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Multifactor Authentication (MFA)

What Is Multifactor Authentication (MFA)?

Multifactor authentication (MFA) is a security measure that provides an additional layer or more of security for users in the event that their primary method of authentication becomes compromised. To verify the identity of a user, MFA requires more than one piece of evidence. For example, instead of just requiring a password, many MFA logins require a device confirmation as well. If cybercriminals acquire user passwords, MFA can help provide extra protection against account infiltration.

How Does Multifactor Authentication Work?

Multifactor authentication works by requiring two or more steps before a user is able to access their account. The specifics of how MFA works will depend on the types and methods of authentication used, but the general steps remain the same:

  • A user attempts to log in
  • The system asks for proof of identity using two or more pieces of evidence
  • The user provides this evidence
  • The system grants access

A common MFA method includes a password login with a push notification sent to the user's device for a second layer of confirmation.

What are the Benefits of Multifactor Authentication?

Reduced Risk of Data Breach

While nothing will protect you 100% against a data breach, every additional security method you add to your toolbox will make it that much more difficult for a cybercriminal to infiltrate, and that much harder for data breaches to occur in the first place. MFA is an easy-to-implement security measure that will decrease the likelihood of data breaches.

Improved Security

Reducing the risk of data breaches also means you are boosting the overall security of your systems by making it harder for attackers to get in. Many regulations call for improved security measures, including HIPAA and PCI DSS, and some specifically require MFA, so adding it will also fulfill certain compliance standards.

Better User Experience

Even though MFA requires an extra step or two to verify an account, it can actually mean a better user experience. Many MFA systems will ask users to verify with their device or through biometric logins, making them less reliant on memorizing passwords.

Different Types of Multifactor Authentication

In a basic sense, MFA can be divided into three types: Something you have, something you know, and something you are.

Something You Have

Users may have a physical key that connects to their device and allows them access to their account. This may also be a digital key provided by a mobile app that generates one-time passwords.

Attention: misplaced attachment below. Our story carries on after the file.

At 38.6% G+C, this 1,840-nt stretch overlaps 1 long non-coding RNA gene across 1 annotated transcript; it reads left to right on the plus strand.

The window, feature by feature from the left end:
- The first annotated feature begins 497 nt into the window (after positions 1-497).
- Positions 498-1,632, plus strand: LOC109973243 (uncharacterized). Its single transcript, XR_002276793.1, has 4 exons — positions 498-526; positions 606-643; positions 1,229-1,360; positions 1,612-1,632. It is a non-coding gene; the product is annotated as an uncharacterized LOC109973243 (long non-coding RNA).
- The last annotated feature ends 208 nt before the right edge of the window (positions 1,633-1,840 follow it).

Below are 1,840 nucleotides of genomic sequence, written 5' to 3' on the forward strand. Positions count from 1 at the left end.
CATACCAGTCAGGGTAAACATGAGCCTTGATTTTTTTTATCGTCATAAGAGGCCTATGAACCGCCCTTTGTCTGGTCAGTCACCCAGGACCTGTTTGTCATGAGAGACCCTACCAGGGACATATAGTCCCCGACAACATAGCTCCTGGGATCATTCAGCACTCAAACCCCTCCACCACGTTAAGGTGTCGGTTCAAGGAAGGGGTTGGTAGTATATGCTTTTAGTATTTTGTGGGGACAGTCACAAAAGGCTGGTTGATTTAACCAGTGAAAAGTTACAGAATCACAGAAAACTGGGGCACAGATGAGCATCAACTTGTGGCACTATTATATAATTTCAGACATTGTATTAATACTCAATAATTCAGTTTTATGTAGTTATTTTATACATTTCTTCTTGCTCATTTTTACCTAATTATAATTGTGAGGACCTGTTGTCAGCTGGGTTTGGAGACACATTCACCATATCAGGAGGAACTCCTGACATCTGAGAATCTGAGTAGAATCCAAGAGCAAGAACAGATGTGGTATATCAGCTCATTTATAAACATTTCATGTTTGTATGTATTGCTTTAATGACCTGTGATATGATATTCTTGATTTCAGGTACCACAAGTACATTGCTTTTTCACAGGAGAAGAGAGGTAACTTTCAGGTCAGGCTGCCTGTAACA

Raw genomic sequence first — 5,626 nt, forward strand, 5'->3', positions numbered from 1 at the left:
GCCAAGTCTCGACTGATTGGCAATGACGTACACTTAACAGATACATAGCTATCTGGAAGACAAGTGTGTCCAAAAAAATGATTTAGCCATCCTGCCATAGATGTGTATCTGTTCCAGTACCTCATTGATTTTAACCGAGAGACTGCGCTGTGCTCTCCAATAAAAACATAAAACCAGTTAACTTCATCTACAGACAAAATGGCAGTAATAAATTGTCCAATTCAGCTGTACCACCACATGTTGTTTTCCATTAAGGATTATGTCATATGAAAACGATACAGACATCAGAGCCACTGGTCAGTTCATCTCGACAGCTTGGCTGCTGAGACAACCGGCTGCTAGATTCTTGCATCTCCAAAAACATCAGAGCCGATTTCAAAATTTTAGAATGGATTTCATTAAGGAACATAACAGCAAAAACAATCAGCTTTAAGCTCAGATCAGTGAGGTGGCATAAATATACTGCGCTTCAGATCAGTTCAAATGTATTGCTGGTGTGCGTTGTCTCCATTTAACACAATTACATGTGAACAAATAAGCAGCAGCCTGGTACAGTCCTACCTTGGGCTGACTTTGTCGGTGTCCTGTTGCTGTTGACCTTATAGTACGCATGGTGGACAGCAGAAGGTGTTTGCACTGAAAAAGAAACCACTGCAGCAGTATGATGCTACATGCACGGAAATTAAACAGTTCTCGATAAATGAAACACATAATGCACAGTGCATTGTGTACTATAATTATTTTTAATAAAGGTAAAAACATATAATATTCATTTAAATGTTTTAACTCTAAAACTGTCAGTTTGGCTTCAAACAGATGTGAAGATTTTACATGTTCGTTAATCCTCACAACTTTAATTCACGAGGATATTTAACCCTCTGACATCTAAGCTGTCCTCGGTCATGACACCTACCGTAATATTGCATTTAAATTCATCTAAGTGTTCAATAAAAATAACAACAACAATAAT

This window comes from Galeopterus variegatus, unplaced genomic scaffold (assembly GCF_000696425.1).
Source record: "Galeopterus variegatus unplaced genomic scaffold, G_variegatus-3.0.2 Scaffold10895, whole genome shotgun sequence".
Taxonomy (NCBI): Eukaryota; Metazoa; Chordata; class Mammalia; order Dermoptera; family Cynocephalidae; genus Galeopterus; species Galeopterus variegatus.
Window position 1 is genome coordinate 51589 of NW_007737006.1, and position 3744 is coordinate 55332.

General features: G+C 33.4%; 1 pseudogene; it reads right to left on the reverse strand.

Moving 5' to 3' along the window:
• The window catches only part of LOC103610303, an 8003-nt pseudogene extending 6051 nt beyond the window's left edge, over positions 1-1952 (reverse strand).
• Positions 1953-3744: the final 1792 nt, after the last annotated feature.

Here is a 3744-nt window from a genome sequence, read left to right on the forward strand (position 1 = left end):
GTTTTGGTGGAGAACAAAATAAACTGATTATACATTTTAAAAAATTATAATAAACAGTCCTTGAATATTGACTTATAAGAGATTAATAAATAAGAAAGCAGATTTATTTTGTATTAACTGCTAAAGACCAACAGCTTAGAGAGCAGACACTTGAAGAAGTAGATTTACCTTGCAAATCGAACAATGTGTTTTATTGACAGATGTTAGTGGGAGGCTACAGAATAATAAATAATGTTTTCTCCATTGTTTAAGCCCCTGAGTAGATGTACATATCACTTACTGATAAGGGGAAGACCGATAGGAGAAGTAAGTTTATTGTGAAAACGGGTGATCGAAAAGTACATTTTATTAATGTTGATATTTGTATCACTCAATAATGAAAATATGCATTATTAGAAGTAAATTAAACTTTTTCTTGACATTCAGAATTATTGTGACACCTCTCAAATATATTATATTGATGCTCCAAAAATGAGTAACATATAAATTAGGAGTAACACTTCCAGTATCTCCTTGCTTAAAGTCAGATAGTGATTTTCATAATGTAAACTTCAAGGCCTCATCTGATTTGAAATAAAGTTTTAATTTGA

Something You Know

This is usually a PIN or a password. For example, someone might be asked to input a password and then a second unlock passphrase or PIN.

Something You Are

Authentication can also attach to part of who you are via biometric identification, including fingerprints, iris identification, or facial recognition.

Multifactor Authentication Methods

The following are common multifactor authentication methods. Many of these methods are used in combination for added security and user-friendliness.

Security Keys

Security keys generate one-time passwords but are physical devices. Different keys available include the Google Titan Security Key, Nitrokey, YubiKey, and HID Crescendo Key.

One-Time Passwords

Mobile apps and hardware tokens can generate one-time passwords for users to enter after providing an initial level of authentication. They may be delivered via app, push notifications, security keys, or SMS.

Biometric Authentication

Physical characteristics are used in biometric authentication, such as fingerprints and facial recognition. Voice can also be used. This is a popular form of MFA on mobile devices. Some laptops and desktops also have fingerprint scanners.


MFA via SMS works by sending the user a text message after their initial login with a code they can type in to gain access. Because SMS can be intercepted by attackers, it’s not seen as being as secure compared to other methods.

Push Notifications

Push notifications work similarly to SMS - an app will push verification to a user's device, asking them to confirm the login.

What is MFA in Cloud Computing?

Cloud-based resources - servers, applications, and databases - can be better protected by adding MFA. When you're deciding which methods and types to implement, you want to balance the ease of use and likelihood of adoption by team members with the level of security each method and type provides. The more users set up and use MFA, the more protected your organization will be.

How TierPoint Can Help With Multifactor Authentication

Secure and streamlined logins are beneficial for the security of apps and users, as well as the total user experience. TierPoint offers CleanIP Managed Multifactor Authentication Solutions that allow organizations to leverage a single managed solution, instead of worrying about managing disparate logins. When you can verify user identities across your systems, the experience is easier and more secure for everyone involved.

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